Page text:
Remember the days when Gerhard Berger swapped Ayrton Senna’s passport photo with an explicit image? We’re told it caused quite a stir at the airport. Or perhaps you remember the days when Eddie Irvine would saunter through the paddock with a girl on each arm, a smug grin joining his ears? If you don’t you needn’t worry, these times have passed and there’s little point in being concerned about something you cannot control. But having been thinking about Formula One, it’s popularity and portrayed image through the media, I’m starting to change my mind when it comes to these antics. Allow me to explain…
I’ve never really liked Eddie Irvine. He blew his chance at the world championship and seemed content to just earn money from his job rather than pursue his ambitions like someone possessed. He would often speak up when I felt he should keep quiet and focus on racing. He was a jack-the-lad, and these folk don’t really attract me.
Similarly, I was relieved when Jacques Villeneuve finally bowed out of Formula One. I stand by my statement that I’ve made many times over; he only won the 1997 crown because Mercedes placed woefully unreliable engines in the back of Hakkinen’s and Coulthard’s McLarens. And Villeneuve too came across as arrogant and egotistical. A trait I don’t enjoy in a person unless they have really earned it. In my opinion, Villeneuve hadn’t earned it and when BMW finally decided to replace him with Kubica, I smiled.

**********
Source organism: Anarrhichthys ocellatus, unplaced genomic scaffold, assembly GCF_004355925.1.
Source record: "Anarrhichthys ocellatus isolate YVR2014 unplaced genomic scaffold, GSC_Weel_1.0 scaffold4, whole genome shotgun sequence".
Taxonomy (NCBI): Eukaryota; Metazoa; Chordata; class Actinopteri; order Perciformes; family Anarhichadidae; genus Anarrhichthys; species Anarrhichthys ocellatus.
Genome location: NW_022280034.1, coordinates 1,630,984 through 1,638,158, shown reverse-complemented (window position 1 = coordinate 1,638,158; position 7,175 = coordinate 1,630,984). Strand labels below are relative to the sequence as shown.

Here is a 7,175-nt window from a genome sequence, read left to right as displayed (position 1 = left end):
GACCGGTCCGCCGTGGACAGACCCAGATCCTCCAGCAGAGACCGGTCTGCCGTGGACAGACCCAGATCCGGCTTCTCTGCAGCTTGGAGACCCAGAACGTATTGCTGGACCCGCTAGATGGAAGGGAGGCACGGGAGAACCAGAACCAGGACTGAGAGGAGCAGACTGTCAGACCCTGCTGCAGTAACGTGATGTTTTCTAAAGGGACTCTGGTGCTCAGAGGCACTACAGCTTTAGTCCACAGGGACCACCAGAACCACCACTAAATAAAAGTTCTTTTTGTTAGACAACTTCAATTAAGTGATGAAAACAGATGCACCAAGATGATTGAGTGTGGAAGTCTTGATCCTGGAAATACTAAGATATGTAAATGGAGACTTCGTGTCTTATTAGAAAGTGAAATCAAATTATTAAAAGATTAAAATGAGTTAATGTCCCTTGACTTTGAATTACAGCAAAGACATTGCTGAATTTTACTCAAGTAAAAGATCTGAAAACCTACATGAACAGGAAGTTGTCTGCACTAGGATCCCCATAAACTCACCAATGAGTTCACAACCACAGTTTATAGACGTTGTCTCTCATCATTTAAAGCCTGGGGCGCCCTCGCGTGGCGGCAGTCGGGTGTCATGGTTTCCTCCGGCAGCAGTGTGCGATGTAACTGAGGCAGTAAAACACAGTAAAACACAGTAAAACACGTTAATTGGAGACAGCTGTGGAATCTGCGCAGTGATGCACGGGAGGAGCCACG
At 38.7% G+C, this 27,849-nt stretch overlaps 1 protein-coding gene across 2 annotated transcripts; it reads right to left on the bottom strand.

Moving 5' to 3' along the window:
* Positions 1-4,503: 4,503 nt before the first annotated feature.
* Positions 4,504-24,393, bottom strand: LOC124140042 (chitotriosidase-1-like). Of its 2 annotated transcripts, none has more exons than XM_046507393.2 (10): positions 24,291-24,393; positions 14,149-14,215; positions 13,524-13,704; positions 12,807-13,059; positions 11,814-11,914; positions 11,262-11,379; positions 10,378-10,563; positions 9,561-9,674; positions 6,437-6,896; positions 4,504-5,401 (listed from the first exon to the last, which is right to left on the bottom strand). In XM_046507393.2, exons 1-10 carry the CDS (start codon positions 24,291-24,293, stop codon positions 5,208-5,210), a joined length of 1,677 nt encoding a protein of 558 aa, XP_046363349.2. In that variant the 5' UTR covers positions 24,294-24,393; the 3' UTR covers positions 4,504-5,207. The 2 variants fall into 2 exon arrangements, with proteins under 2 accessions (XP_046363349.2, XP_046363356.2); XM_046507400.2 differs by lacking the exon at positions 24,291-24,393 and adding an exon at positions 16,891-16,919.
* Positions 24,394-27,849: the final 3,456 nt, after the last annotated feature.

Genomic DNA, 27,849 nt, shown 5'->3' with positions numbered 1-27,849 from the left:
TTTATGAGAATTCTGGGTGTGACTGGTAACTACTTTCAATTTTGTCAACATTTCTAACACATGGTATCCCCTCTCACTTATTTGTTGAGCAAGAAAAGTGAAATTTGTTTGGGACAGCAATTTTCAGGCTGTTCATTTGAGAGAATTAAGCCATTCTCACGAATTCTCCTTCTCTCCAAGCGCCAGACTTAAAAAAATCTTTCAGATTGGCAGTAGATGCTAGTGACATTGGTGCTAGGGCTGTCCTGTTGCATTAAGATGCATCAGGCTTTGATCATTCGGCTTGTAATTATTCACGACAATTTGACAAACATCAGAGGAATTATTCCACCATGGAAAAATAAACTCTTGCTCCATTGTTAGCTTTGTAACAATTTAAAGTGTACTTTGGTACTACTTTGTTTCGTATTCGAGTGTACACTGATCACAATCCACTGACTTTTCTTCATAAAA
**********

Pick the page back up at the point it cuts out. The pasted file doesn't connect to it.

Today though, I thought about how F1 might be seen to a new fan, perhaps someone who is getting ready to watch the sport for the very first time next weekend. And I’ve come a startling conclusion. Well, it was startling to me given my distaste for Irvine and Villeneuve-esque types. The conclusion? Formula One doesn’t have much of a personality anymore.
Maybe I’m just missing the roar of engines and the colour of the weekend, but I cannot help but feel I’ve judged too strongly. Irvine and Villeneuve did add to the sport; they added a bit of vibrancy, spice, maybe even controversy. Now, I am well aware that F1 doesn’t need anymore controversy at the moment and I’m actually hoping for a boring year of good ol’ racing. Perhaps though, it could be coloured a little more with, say, a water fight in the post race press conference? Or a food fight centered around a drivers birthday cake?
It is possible that these things still happen, after all, the teams and drivers have to let off steam every now and then. But if these antics do take place, I don’t see them as often as I used to. The blame, if indeed there is any, could arguably be placed at the feet of McLaren and Ferrari following the tense dramas of 2007. But that shouldn’t stop Adrian Sutil replying to a journalist’s “how are you?” with a “I’m alright, I got laid last night”.
Another person who needs to accept responsibility for the perceived lack of personality in the sport is Max Mosley. Not allowing drivers to perform donuts after races. Not allowing drivers to stop on the parade lap to pick up a flag. I’m actually surprised he allowed Michael Schumacher to wear a red wig and for Villeneuve to dye his hair. What next, ordering Alonso to get a short-back-and-sides every other weekend?
Am I going a bit mad here? I am well aware I’ve just typed a post that basically says there aren’t enough food fights in Formula One, but I hope that doesn’t constitute being locked away. I am curious though, am I alone in my thinking? Are there enough food fights in Formula One?Download Original Wallpaper